Training on cryptocurrencies planned but not executed yet

Earlier this year, the home ministry sent a letter to the Police Headquarters based on an intelligence agency’s report on cryptocurrencies. In the letter, the government directed the cyber unit of the police and members of the intelligence agency to acquire technical skills through training, and procurement of modern equipment and software.

The letter also recommended providing training to members of law enforcement agencies, financial institutions and officials of related ministries in modern information and knowledge related to bitcoin technology.

At that time, the police officials concerned said CID officials held several meetings with Interpol and the Federal Bureau of Investigation to control crimes via cryptocurrencies. They will give some basic training to control these crimes. 

However, surveillance equipment has not been bought yet as these are very expensive. Apart from this, South Korea will train police and other law enforcement agencies for three years to control crime through dark web and cryptocurrency. This training will start from this year.

The Police Headquarters has not started any activities until now although the home ministry directives gave importance to controlling six types of crimes, including money laundering.

Experts suggest engagement of experts in such investigation

Dr BM Mainul Hossain, associate professor at Dhaka University’s Institute of Information Technology, told TBS that to prevent illegal transactions using mediums like bitcoin, police should form a separate team comprising those skilled in such matters.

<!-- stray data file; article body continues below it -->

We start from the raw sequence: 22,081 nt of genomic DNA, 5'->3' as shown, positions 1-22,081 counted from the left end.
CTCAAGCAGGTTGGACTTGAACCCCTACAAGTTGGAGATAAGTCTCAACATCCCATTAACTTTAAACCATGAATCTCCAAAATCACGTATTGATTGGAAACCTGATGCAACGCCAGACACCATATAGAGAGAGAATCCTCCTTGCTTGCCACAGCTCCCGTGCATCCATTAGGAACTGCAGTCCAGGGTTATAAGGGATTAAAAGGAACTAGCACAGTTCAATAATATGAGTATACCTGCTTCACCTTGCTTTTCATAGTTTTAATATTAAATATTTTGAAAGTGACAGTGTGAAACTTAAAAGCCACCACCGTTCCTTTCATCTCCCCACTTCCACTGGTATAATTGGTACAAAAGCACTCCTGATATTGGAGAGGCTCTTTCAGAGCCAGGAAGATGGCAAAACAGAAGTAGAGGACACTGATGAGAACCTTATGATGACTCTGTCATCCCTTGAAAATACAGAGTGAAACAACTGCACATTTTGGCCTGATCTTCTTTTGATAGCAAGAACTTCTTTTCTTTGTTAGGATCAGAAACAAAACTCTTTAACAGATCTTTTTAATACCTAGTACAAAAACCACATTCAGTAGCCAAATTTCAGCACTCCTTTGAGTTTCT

Or, those conducting money laundering investigations need to be provided training and necessary equipment support, he said.

The police are now completing investigations just after identifying transaction wallets. There is no way to avoid liabilities on the excuse that they do not have necessary skills. 

They should continue investigations with the help of those who are experts in these matters, he noted.

No decision over cryptocurrency in five years

In 2017, the Bangladesh Bank in circular asked all to refrain from virtual currency trading. Such transactions would not be allowed as it might go against the Money Laundering Prevention Act and the Anti-Terrorism Act.

But in the meantime, there were talks among agencies concerned about not rejecting cryptocurrencies altogether. 

For example, in March 2020, the Information and Communication Technology Division prepared a national Blockchain technology strategy. 

In the strategy paper, the division said $23 billion had been invested in blockchain startups since 2013. This investment might increase further in future. 

“This is an opportunity for Bangladeshi software industries. But since the use of cryptocurrency is not allowed, the software industry of Bangladesh is missing out on it,” it said.

However, the strategy paper said in the absence of appropriate technology, legal and policy frameworks, such domains could open the way for terrorist activities in the country. Therefore, it is essential to ponder over how to deal with it.

Also, while investigating a case last year, the CID sought Bangladesh Bank’s opinion on cryptocurrencies. In response, the central bank said even if the ownership, storage or transactions of cryptocurrencies are not recognised, trading of it cannot be considered as a crime.

 Transactions in virtual currencies may result in second degree offenses under the Foreign Exchange Regulation Act 1947, the Money Laundering Prevention Act 2012 and the Anti-Terrorism Act, 2009.